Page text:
Friday, April 5, 2019

Gundark Island, or, Tars Tarkas Needs Your Help, by Matthew Corradi

★★★★☆ Sweet, Bittersweet, but Ultimately Touching

(SF Adventure) At age 9, the narrator and his best friend discover a dangerous alien on an island near their homes, and they spend the summer fighting it with their friends. But is it real or just their imaginations? (7,191 words; Time: 23m)

"Gundark Island, or, Tars Tarkas Needs Your Help," by (edited by John Joseph Adams), appeared in issue 107, published on .

Mini-Review (click to view--possible spoilers)

Review: 2019.198 (A Word for Authors)

“The golden age of science fiction is twelve.”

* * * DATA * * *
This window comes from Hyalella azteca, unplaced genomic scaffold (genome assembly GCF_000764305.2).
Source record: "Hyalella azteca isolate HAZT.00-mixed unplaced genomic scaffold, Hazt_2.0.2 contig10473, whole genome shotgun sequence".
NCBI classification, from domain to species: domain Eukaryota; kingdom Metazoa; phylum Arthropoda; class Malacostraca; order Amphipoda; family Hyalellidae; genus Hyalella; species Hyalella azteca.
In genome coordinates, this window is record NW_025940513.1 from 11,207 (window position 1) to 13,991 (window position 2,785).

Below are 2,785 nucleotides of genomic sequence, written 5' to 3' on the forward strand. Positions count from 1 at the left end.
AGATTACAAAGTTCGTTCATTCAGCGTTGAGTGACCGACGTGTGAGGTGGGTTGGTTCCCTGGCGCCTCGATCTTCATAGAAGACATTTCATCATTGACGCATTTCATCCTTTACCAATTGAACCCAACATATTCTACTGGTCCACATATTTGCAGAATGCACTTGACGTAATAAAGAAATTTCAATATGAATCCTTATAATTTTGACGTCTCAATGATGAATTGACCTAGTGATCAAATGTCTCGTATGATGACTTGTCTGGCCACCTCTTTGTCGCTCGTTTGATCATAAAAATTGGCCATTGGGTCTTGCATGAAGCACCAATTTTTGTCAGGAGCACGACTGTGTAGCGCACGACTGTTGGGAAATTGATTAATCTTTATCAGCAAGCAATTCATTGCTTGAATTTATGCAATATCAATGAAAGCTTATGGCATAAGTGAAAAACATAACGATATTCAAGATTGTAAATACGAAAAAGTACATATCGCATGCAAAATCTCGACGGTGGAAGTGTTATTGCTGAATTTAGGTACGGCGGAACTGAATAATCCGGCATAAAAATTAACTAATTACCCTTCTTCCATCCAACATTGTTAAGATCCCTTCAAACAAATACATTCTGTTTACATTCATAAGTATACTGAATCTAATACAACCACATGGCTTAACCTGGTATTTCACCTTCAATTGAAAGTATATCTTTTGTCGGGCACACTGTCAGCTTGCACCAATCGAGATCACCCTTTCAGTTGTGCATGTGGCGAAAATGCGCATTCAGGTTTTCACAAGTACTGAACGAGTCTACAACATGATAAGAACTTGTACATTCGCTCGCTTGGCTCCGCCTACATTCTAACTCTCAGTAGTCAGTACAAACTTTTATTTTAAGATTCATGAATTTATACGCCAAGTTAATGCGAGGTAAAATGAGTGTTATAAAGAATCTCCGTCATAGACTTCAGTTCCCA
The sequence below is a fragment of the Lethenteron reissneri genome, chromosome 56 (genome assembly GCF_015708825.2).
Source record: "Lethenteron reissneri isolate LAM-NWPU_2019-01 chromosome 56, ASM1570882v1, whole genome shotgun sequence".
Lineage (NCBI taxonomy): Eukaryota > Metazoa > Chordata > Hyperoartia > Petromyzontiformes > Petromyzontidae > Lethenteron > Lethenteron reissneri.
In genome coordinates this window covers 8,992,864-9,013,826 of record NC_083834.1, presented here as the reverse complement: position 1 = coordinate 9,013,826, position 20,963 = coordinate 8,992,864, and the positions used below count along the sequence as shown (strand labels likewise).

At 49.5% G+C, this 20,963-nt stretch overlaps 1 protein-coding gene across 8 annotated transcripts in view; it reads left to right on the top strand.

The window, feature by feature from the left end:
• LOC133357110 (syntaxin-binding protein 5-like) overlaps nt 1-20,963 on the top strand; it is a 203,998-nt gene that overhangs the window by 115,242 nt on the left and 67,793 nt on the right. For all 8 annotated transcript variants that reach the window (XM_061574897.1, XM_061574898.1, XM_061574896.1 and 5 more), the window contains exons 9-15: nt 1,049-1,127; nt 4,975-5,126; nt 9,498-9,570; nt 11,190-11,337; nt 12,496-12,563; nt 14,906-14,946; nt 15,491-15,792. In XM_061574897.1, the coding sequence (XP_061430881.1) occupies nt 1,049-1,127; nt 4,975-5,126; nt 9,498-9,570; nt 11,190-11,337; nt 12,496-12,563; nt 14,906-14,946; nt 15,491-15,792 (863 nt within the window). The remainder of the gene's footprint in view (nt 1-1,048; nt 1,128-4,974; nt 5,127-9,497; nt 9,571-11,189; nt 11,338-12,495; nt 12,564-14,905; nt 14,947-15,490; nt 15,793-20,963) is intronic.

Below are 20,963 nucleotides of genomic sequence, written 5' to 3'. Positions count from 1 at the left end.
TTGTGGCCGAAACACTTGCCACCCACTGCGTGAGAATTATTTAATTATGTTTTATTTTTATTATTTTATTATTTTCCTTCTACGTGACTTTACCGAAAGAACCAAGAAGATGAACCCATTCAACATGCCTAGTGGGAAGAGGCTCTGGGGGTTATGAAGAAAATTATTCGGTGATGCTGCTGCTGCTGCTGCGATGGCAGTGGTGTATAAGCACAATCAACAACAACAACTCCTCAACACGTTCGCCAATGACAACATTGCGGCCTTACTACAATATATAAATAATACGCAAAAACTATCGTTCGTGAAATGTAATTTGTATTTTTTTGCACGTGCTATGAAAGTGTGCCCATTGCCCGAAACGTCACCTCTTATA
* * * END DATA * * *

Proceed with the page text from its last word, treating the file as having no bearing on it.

Peter Graham (Void; 1957)
This is a beautiful story about how a young boy fell in love with fantasy, how he grew up and left it behind, and then how he found it again. As in “Peter Pan” (the book, not the movie), the adventures are written as if they were real, but it's pretty clear that all the stuff in the first half of the story represents the imagined adventures of small boys, and the effect is amusing and touching.

The bittersweet account of how the narrator gradually grew out of it in college matches many people’s experience (and made me think of “Puff the Magic Dragon”), but the last bit where he introduces his own son to it is heartwarming, although learning that the alien was real helps too.

Con: One can argue that making the alien real takes all the magic out of the story.

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Matthew Corradi Info: Interviews, Websites, ISFDB, FreeSFOnline

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